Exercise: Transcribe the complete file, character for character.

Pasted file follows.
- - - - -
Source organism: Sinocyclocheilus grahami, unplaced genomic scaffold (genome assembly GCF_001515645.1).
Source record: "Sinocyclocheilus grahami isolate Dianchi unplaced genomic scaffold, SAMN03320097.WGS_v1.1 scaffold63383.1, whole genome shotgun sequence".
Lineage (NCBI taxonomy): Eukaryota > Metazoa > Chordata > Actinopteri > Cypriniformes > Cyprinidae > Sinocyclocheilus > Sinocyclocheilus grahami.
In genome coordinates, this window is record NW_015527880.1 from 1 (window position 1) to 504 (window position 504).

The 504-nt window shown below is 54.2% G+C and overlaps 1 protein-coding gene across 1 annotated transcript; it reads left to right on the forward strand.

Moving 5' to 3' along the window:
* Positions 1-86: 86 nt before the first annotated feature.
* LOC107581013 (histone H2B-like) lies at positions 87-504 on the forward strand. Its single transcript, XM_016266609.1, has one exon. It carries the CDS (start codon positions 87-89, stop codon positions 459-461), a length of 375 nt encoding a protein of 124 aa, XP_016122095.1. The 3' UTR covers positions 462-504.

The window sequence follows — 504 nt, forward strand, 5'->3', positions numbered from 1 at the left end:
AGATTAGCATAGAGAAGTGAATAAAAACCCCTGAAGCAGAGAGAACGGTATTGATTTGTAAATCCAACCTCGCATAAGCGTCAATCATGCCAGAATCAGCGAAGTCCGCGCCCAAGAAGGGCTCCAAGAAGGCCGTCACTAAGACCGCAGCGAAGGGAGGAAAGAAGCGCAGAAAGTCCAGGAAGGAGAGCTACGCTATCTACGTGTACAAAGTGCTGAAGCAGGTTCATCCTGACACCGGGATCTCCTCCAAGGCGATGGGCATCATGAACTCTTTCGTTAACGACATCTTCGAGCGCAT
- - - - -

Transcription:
Source organism: Sinocyclocheilus grahami, unplaced genomic scaffold (genome assembly GCF_001515645.1).
Source record: "Sinocyclocheilus grahami isolate Dianchi unplaced genomic scaffold, SAMN03320097.WGS_v1.1 scaffold63383.1, whole genome shotgun sequence".
Lineage (NCBI taxonomy): Eukaryota > Metazoa > Chordata > Actinopteri > Cypriniformes > Cyprinidae > Sinocyclocheilus > Sinocyclocheilus grahami.
In genome coordinates, this window is record NW_015527880.1 from 1 (window position 1) to 504 (window position 504).

The 504-nt window shown below is 54.2% G+C and overlaps 1 protein-coding gene across 1 annotated transcript; it reads left to right on the forward strand.

Moving 5' to 3' along the window:
* Positions 1-86: 86 nt before the first annotated feature.
* LOC107581013 (histone H2B-like) lies at positions 87-504 on the forward strand. Its single transcript, XM_016266609.1, has one exon. It carries the CDS (start codon positions 87-89, stop codon positions 459-461), a length of 375 nt encoding a protein of 124 aa, XP_016122095.1. The 3' UTR covers positions 462-504.

The window sequence follows — 504 nt, forward strand, 5'->3', positions numbered from 1 at the left end:
AGATTAGCATAGAGAAGTGAATAAAAACCCCTGAAGCAGAGAGAACGGTATTGATTTGTAAATCCAACCTCGCATAAGCGTCAATCATGCCAGAATCAGCGAAGTCCGCGCCCAAGAAGGGCTCCAAGAAGGCCGTCACTAAGACCGCAGCGAAGGGAGGAAAGAAGCGCAGAAAGTCCAGGAAGGAGAGCTACGCTATCTACGTGTACAAAGTGCTGAAGCAGGTTCATCCTGACACCGGGATCTCCTCCAAGGCGATGGGCATCATGAACTCTTTCGTTAACGACATCTTCGAGCGCAT